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#4. Create injection holes

A 1/4 inch carbide drill bit was used to bore injection holes. Making these holes is a second issue because it is critical to only drill through the injection surface. For example, if you’re reattaching from the plaster side, you must bore all the way through the plaster but stop before reaching the wood lath.

#5. Vacuum again.

You must vacuum out the debris and drilling dust after boring your injection holes. Because older plaster is delicate, take care not to vacuum it off the ceiling! Place one hand near the hole to gently support the plaster while the other hand vacuums. However, do not reposition the plaster; the emptiness will allow the vacuum to draw some of the particles out through the hole.

#6. Inject the adhesive

Finally, the adhesive is injected. We utilize a latex compound that is water-based and acts as a vinyl floor adhesive. However, any high-quality latex or acrylic adhesive would suffice (for example, Liquid Nails or floor adhesive). These products are available in caulking tubes for minor tasks and five-gallon pails for larger jobs at building supply companies and hardware stores.

#7. Secure the plaster with forms

We press the plaster back into position against the lath and attach it using forms after injecting glue into the repair region. This phase spreads the adhesive, allowing it to adhere to a larger surface area.

#8. Shores vs. Screws

Screws save time and keep the work area clear, but they might harm the plaster and leave additional holes to repair later. Shores are better suited to fragile, decorative, or museum-quality plaster, and they are used for both plaster-side and lath-side reattachment.

#9. Take out the forms

The forms can be removed the following day. Scrape off any plastic that has stuck to the adhesive injected from the plaster side with a putty knife. The adhesive is still soft around the holes at this time, but it has hardened sufficiently to allow the forms to be removed. Scrape off the dried glue residue with a drywall or putty knife on the plaster side, then carefully scallop out the excess adhesive showing from the hole with the corner of a putty knife.

#10. Fill injection and screw holes

The adhesive will further retreat into the hole as it dries over the next day or so (depending on heat and humidity), leaving a clear gap to fill. We normally fill the injection and screw holes with Durabond 45 (sandable), blended to the consistency of peanut butter, because it sets up quickly and dries very rigid with minimal shrinkage.

Conclusion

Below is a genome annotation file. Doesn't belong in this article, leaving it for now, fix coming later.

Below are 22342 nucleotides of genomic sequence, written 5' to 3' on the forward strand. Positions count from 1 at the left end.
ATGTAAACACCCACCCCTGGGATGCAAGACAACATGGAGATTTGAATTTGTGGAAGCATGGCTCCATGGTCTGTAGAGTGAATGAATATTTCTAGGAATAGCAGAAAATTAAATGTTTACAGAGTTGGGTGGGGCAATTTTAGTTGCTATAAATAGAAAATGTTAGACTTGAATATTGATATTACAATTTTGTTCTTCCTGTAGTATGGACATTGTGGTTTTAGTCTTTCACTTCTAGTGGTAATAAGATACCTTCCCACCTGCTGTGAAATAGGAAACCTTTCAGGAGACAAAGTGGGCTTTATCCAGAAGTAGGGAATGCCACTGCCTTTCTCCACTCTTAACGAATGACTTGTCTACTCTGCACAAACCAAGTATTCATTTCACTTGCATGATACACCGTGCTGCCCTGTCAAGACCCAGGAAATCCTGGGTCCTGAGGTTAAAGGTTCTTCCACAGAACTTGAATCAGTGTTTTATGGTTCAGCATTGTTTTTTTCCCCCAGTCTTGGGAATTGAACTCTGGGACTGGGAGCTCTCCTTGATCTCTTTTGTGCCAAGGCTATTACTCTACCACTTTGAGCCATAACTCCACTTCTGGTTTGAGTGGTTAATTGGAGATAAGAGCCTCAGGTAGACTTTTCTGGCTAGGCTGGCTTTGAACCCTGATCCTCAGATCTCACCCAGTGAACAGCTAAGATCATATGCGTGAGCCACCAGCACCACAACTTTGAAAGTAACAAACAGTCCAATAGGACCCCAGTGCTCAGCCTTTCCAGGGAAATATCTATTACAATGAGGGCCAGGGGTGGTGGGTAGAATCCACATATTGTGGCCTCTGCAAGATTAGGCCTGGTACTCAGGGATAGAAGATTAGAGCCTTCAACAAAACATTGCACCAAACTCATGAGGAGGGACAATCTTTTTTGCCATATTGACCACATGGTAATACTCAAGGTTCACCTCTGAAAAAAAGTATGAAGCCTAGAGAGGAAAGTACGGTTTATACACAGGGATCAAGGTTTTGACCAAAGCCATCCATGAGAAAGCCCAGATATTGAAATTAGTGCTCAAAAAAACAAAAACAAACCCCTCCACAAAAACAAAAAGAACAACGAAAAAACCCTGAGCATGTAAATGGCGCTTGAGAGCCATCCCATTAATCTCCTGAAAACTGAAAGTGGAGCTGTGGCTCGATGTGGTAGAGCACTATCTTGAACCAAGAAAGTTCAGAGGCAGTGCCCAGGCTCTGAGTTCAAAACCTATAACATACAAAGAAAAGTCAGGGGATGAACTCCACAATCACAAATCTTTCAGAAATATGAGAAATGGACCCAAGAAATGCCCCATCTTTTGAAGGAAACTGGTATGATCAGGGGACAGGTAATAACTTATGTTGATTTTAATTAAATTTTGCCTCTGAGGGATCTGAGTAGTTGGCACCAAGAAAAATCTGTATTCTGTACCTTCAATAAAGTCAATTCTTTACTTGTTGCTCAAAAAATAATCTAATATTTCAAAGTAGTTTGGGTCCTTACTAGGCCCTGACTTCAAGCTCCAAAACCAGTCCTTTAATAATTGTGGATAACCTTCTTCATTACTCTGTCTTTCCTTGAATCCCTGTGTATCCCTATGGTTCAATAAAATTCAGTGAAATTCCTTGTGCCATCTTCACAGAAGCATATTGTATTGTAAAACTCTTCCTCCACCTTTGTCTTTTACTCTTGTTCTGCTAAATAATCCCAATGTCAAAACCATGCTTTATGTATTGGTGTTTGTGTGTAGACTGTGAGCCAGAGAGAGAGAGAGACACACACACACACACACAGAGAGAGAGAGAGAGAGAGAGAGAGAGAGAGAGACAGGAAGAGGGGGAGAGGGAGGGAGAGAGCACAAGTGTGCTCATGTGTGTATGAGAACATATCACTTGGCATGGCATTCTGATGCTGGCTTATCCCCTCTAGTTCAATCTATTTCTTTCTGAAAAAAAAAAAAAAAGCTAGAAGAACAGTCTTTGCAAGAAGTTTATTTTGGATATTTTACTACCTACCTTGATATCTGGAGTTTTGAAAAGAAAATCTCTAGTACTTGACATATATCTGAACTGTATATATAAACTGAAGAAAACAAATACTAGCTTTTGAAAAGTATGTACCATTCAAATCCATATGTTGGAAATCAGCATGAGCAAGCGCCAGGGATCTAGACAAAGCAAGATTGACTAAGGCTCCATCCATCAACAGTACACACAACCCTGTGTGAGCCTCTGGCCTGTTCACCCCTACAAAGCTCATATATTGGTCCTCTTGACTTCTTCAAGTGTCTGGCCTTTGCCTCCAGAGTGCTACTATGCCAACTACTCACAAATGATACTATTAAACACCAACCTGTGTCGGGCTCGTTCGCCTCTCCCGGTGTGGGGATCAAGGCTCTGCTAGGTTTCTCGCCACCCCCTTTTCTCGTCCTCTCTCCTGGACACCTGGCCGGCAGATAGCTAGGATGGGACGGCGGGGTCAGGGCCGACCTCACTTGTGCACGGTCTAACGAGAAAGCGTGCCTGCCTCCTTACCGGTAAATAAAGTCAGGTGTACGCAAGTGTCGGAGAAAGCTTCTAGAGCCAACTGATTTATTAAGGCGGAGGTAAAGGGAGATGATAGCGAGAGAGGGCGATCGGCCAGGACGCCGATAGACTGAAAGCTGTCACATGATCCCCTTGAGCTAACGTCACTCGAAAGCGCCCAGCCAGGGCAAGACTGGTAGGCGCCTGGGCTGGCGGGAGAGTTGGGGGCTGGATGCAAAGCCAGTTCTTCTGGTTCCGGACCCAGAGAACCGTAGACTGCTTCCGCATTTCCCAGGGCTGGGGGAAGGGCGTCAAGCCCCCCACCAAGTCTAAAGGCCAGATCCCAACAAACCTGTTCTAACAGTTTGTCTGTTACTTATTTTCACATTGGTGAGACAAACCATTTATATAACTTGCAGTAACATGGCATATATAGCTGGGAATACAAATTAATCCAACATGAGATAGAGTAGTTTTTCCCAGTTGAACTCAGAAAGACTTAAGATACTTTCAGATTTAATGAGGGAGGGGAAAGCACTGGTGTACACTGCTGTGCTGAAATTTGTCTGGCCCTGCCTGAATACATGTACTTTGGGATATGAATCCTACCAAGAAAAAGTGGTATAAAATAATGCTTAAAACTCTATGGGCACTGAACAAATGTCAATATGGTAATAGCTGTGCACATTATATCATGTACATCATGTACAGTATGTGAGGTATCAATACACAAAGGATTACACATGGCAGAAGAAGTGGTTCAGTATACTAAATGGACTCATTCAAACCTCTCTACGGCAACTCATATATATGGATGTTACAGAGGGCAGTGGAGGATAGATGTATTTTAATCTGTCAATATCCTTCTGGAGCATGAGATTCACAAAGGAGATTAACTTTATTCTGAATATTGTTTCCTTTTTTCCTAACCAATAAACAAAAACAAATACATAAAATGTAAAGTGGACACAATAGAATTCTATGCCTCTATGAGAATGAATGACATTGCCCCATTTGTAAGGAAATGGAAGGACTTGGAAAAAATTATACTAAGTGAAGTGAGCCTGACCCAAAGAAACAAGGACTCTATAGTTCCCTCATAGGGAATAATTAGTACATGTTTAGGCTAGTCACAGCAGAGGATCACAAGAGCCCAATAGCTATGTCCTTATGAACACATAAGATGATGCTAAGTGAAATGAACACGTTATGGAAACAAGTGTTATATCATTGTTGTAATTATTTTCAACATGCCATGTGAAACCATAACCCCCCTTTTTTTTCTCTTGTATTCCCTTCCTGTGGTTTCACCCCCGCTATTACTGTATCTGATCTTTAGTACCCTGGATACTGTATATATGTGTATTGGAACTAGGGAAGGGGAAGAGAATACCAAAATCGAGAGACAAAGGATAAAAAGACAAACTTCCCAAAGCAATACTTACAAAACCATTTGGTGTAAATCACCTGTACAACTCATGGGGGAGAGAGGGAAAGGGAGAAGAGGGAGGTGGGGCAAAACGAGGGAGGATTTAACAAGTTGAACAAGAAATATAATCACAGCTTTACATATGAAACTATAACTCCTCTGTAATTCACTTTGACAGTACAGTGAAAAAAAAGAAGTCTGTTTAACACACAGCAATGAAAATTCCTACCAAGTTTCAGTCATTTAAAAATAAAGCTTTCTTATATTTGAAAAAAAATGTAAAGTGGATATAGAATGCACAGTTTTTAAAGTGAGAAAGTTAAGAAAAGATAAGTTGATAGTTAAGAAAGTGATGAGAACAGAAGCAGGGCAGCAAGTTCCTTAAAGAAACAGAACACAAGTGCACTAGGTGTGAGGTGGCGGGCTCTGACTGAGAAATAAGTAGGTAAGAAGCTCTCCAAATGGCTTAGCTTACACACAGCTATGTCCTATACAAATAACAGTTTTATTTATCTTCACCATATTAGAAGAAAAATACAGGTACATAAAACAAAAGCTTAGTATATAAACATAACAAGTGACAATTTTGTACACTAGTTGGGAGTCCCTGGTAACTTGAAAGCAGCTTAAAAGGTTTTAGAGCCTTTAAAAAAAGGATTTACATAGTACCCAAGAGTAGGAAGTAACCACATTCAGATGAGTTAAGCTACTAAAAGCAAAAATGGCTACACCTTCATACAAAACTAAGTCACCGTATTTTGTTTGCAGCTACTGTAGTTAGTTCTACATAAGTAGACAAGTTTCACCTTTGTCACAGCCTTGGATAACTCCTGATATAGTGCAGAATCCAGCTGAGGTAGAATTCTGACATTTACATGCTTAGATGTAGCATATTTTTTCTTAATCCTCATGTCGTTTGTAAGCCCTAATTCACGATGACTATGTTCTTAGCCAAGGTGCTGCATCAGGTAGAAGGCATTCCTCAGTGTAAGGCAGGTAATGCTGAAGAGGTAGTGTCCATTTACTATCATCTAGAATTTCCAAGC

This post should have given you some confidence that you can DIY everything from cracked ceiling repair to popcorn ceiling repair and plaster.

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If you’re still worried about doing it yourself, try getting support on Patreon, where readers help them with old house repairs ranging from cracked ceiling repair to popcorn ceiling repair and plaster. You can determine what amount of assistance you require, and let’s get started!

Frequently Asked Questions

How much does it cost to patch a ceiling?

The typical cost of repairing a drywall ceiling is from $320 to $1,300. A basic ceiling patch job will cost between $65 and $90 per hour to complete. Materials and supplies for a simple patch, including tape, fasteners, and mud, may cost roughly $30.

How much does it cost to replace old ceiling?

A ceiling replacement costs between $1.50 and $3.25 per square foot on average.

Can you repair part of a ceiling?

If only a tiny portion of your ceiling is damaged, you can do a quick repair with a plasterboard patch utilizing dry-lining procedures that do not require plastering expertise. Alternatively, it may be easier to plasterboard the entire ceiling. Wear safety eyewear and a dust mask at all times.

How hard is it to replace a ceiling?

It will take some time and work to replace your ceiling drywall, but it isn’t difficult if you have the necessary tools and materials. Clear the room, the walls, and the attic, if one exists above the ceiling. Remove the insulation and set it aside to be replaced later.

Will ceiling dry out after leak?

The time required to dry out the ceiling will vary depending on how wet it became. It can take as little as two weeks and as much as four weeks.